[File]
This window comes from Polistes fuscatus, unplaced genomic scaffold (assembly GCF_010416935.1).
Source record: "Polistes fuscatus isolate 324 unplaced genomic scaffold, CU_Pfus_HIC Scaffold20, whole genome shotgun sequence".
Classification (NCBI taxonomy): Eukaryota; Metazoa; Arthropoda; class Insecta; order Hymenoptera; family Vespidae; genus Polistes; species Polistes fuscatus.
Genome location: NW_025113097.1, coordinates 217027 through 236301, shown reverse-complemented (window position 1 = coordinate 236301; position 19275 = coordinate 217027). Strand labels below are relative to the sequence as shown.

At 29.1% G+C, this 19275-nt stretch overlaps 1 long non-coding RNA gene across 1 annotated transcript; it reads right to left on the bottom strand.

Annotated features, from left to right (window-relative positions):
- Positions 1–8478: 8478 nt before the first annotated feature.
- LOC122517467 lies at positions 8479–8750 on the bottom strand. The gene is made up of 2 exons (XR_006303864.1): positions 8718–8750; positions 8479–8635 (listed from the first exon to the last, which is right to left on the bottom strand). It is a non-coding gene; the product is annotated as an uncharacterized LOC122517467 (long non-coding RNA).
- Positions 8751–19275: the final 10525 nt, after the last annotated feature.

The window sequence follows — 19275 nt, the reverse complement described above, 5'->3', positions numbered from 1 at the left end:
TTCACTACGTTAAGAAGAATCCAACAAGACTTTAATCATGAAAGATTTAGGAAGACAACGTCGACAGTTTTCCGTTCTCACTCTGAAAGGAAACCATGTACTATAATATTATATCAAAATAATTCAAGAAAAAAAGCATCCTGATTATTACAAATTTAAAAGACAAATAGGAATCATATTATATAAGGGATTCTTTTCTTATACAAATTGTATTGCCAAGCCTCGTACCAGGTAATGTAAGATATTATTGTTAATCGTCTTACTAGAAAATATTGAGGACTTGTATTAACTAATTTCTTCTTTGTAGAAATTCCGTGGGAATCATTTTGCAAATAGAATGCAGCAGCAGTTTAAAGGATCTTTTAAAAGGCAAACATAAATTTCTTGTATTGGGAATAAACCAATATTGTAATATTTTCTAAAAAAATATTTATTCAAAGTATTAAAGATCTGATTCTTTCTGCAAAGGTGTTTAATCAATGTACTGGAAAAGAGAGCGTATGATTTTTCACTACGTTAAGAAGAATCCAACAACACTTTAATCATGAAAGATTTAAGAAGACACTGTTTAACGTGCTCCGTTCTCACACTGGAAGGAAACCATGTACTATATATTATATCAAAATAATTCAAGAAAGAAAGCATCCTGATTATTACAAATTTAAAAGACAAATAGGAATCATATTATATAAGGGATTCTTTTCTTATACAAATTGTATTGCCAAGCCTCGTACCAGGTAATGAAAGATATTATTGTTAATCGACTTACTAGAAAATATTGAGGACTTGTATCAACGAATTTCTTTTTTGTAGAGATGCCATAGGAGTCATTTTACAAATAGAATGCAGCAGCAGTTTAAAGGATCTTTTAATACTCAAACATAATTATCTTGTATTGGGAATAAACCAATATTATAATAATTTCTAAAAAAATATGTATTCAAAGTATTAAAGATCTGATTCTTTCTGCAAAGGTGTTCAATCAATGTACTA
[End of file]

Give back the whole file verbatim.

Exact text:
This window comes from Polistes fuscatus, unplaced genomic scaffold (assembly GCF_010416935.1).
Source record: "Polistes fuscatus isolate 324 unplaced genomic scaffold, CU_Pfus_HIC Scaffold20, whole genome shotgun sequence".
Classification (NCBI taxonomy): Eukaryota; Metazoa; Arthropoda; class Insecta; order Hymenoptera; family Vespidae; genus Polistes; species Polistes fuscatus.
Genome location: NW_025113097.1, coordinates 217027 through 236301, shown reverse-complemented (window position 1 = coordinate 236301; position 19275 = coordinate 217027). Strand labels below are relative to the sequence as shown.

At 29.1% G+C, this 19275-nt stretch overlaps 1 long non-coding RNA gene across 1 annotated transcript; it reads right to left on the bottom strand.

Annotated features, from left to right (window-relative positions):
- Positions 1–8478: 8478 nt before the first annotated feature.
- LOC122517467 lies at positions 8479–8750 on the bottom strand. The gene is made up of 2 exons (XR_006303864.1): positions 8718–8750; positions 8479–8635 (listed from the first exon to the last, which is right to left on the bottom strand). It is a non-coding gene; the product is annotated as an uncharacterized LOC122517467 (long non-coding RNA).
- Positions 8751–19275: the final 10525 nt, after the last annotated feature.

The window sequence follows — 19275 nt, the reverse complement described above, 5'->3', positions numbered from 1 at the left end:
TTCACTACGTTAAGAAGAATCCAACAAGACTTTAATCATGAAAGATTTAGGAAGACAACGTCGACAGTTTTCCGTTCTCACTCTGAAAGGAAACCATGTACTATAATATTATATCAAAATAATTCAAGAAAAAAAGCATCCTGATTATTACAAATTTAAAAGACAAATAGGAATCATATTATATAAGGGATTCTTTTCTTATACAAATTGTATTGCCAAGCCTCGTACCAGGTAATGTAAGATATTATTGTTAATCGTCTTACTAGAAAATATTGAGGACTTGTATTAACTAATTTCTTCTTTGTAGAAATTCCGTGGGAATCATTTTGCAAATAGAATGCAGCAGCAGTTTAAAGGATCTTTTAAAAGGCAAACATAAATTTCTTGTATTGGGAATAAACCAATATTGTAATATTTTCTAAAAAAATATTTATTCAAAGTATTAAAGATCTGATTCTTTCTGCAAAGGTGTTTAATCAATGTACTGGAAAAGAGAGCGTATGATTTTTCACTACGTTAAGAAGAATCCAACAACACTTTAATCATGAAAGATTTAAGAAGACACTGTTTAACGTGCTCCGTTCTCACACTGGAAGGAAACCATGTACTATATATTATATCAAAATAATTCAAGAAAGAAAGCATCCTGATTATTACAAATTTAAAAGACAAATAGGAATCATATTATATAAGGGATTCTTTTCTTATACAAATTGTATTGCCAAGCCTCGTACCAGGTAATGAAAGATATTATTGTTAATCGACTTACTAGAAAATATTGAGGACTTGTATCAACGAATTTCTTTTTTGTAGAGATGCCATAGGAGTCATTTTACAAATAGAATGCAGCAGCAGTTTAAAGGATCTTTTAATACTCAAACATAATTATCTTGTATTGGGAATAAACCAATATTATAATAATTTCTAAAAAAATATGTATTCAAAGTATTAAAGATCTGATTCTTTCTGCAAAGGTGTTCAATCAATGTACTA